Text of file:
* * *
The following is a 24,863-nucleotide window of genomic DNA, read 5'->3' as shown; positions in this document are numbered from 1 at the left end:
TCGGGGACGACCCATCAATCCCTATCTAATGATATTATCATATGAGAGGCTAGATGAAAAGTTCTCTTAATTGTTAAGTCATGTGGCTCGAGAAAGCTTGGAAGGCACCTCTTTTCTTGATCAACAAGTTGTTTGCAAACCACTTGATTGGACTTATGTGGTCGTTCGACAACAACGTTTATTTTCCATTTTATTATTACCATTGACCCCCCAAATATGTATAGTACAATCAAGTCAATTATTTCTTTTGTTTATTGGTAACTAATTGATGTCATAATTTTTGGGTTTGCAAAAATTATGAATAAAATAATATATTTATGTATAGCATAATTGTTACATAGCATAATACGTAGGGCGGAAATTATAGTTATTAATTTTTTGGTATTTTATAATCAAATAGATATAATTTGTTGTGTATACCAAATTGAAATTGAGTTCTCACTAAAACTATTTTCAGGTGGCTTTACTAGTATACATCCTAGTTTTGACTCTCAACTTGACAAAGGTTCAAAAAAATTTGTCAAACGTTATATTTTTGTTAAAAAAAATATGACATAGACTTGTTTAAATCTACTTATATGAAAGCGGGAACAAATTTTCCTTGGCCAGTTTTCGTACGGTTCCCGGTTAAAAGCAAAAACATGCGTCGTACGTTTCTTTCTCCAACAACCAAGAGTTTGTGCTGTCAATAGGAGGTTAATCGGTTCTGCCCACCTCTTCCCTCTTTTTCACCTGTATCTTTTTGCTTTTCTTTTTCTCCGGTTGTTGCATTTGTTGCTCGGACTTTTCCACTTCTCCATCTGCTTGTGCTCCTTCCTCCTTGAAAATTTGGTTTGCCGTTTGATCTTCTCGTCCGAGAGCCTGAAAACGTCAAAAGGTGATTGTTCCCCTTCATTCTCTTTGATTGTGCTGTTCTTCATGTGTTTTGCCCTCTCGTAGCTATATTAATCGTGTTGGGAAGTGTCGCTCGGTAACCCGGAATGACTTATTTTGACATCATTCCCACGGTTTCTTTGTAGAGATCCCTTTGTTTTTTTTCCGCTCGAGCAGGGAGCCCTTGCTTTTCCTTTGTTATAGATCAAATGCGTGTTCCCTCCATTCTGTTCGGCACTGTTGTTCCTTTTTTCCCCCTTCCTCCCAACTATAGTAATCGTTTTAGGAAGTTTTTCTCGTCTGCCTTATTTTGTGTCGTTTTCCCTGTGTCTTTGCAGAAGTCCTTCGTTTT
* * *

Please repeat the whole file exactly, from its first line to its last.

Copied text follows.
The following is a 24,863-nucleotide window of genomic DNA, read 5'->3' as shown; positions in this document are numbered from 1 at the left end:
TCGGGGACGACCCATCAATCCCTATCTAATGATATTATCATATGAGAGGCTAGATGAAAAGTTCTCTTAATTGTTAAGTCATGTGGCTCGAGAAAGCTTGGAAGGCACCTCTTTTCTTGATCAACAAGTTGTTTGCAAACCACTTGATTGGACTTATGTGGTCGTTCGACAACAACGTTTATTTTCCATTTTATTATTACCATTGACCCCCCAAATATGTATAGTACAATCAAGTCAATTATTTCTTTTGTTTATTGGTAACTAATTGATGTCATAATTTTTGGGTTTGCAAAAATTATGAATAAAATAATATATTTATGTATAGCATAATTGTTACATAGCATAATACGTAGGGCGGAAATTATAGTTATTAATTTTTTGGTATTTTATAATCAAATAGATATAATTTGTTGTGTATACCAAATTGAAATTGAGTTCTCACTAAAACTATTTTCAGGTGGCTTTACTAGTATACATCCTAGTTTTGACTCTCAACTTGACAAAGGTTCAAAAAAATTTGTCAAACGTTATATTTTTGTTAAAAAAAATATGACATAGACTTGTTTAAATCTACTTATATGAAAGCGGGAACAAATTTTCCTTGGCCAGTTTTCGTACGGTTCCCGGTTAAAAGCAAAAACATGCGTCGTACGTTTCTTTCTCCAACAACCAAGAGTTTGTGCTGTCAATAGGAGGTTAATCGGTTCTGCCCACCTCTTCCCTCTTTTTCACCTGTATCTTTTTGCTTTTCTTTTTCTCCGGTTGTTGCATTTGTTGCTCGGACTTTTCCACTTCTCCATCTGCTTGTGCTCCTTCCTCCTTGAAAATTTGGTTTGCCGTTTGATCTTCTCGTCCGAGAGCCTGAAAACGTCAAAAGGTGATTGTTCCCCTTCATTCTCTTTGATTGTGCTGTTCTTCATGTGTTTTGCCCTCTCGTAGCTATATTAATCGTGTTGGGAAGTGTCGCTCGGTAACCCGGAATGACTTATTTTGACATCATTCCCACGGTTTCTTTGTAGAGATCCCTTTGTTTTTTTTCCGCTCGAGCAGGGAGCCCTTGCTTTTCCTTTGTTATAGATCAAATGCGTGTTCCCTCCATTCTGTTCGGCACTGTTGTTCCTTTTTTCCCCCTTCCTCCCAACTATAGTAATCGTTTTAGGAAGTTTTTCTCGTCTGCCTTATTTTGTGTCGTTTTCCCTGTGTCTTTGCAGAAGTCCTTCGTTTT